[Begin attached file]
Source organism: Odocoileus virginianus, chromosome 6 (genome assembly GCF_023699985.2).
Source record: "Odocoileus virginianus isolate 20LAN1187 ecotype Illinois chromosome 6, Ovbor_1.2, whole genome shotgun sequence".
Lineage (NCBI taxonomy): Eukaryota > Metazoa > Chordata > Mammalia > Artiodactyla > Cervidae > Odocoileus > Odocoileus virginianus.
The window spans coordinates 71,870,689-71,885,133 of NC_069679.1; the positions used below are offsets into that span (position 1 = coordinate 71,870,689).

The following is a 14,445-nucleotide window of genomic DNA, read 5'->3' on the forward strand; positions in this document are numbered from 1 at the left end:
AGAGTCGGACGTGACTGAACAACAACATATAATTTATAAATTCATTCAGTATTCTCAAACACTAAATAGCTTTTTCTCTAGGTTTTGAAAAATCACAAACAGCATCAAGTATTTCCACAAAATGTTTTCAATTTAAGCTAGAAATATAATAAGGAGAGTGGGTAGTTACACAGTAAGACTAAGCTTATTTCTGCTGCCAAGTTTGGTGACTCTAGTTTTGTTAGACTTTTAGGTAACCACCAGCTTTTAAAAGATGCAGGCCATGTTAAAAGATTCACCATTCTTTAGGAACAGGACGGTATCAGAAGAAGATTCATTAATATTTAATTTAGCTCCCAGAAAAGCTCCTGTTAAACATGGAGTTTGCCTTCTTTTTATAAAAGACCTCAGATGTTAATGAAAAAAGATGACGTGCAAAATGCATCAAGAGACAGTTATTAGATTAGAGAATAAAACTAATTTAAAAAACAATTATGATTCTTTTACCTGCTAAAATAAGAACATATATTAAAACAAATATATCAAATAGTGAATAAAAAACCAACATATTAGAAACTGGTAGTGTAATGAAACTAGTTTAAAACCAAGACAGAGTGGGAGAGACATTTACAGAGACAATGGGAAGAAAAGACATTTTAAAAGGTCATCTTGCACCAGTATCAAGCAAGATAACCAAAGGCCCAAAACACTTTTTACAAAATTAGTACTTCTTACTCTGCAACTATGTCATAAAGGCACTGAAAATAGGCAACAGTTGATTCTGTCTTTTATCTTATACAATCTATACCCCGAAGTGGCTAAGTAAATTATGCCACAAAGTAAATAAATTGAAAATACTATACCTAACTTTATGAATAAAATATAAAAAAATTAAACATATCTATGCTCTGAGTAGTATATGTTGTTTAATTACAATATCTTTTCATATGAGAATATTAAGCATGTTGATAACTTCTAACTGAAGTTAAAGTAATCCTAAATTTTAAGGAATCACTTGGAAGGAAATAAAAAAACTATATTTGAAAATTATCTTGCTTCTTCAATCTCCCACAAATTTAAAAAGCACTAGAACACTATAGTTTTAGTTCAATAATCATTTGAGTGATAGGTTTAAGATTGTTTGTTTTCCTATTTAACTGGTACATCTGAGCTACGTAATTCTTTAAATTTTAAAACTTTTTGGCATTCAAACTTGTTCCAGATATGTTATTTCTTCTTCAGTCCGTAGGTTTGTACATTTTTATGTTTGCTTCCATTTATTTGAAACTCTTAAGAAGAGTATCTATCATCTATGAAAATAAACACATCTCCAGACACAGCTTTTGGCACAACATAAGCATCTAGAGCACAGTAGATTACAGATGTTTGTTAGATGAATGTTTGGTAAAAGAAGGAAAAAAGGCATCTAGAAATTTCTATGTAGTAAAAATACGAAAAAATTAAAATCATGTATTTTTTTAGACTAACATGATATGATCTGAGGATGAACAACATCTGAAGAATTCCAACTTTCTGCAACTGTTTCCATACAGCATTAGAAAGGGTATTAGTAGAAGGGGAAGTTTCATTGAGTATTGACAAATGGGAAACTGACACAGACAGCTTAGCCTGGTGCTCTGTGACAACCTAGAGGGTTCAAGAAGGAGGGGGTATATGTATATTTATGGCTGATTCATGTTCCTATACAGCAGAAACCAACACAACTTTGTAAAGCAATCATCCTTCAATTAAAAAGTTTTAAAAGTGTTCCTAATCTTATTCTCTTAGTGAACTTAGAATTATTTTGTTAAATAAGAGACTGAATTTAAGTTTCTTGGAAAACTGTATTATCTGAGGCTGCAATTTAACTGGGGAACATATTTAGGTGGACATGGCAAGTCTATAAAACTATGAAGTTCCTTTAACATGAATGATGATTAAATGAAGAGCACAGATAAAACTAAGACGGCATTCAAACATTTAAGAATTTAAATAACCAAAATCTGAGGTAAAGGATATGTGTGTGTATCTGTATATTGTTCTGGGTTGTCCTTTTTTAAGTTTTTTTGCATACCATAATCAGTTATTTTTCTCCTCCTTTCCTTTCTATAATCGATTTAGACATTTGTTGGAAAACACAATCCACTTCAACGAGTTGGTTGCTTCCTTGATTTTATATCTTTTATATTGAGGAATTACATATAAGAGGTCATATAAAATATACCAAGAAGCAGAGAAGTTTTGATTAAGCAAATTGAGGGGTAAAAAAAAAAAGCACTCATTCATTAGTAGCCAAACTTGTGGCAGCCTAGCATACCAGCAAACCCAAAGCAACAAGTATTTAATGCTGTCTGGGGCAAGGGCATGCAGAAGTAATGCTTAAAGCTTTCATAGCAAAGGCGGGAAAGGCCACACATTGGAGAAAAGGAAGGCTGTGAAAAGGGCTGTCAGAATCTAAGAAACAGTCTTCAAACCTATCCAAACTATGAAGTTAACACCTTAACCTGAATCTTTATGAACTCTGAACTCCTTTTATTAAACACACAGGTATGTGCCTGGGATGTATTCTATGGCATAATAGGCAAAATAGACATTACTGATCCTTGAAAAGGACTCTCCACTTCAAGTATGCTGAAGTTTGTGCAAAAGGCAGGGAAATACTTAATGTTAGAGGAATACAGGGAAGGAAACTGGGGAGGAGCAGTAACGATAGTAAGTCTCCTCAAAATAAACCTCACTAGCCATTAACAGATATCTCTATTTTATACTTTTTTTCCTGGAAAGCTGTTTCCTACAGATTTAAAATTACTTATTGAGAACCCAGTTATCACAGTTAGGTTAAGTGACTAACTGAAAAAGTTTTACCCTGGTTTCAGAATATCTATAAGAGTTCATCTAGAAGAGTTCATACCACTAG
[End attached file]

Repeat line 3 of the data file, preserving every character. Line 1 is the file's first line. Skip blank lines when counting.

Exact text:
Lineage (NCBI taxonomy): Eukaryota > Metazoa > Chordata > Mammalia > Artiodactyla > Cervidae > Odocoileus > Odocoileus virginianus.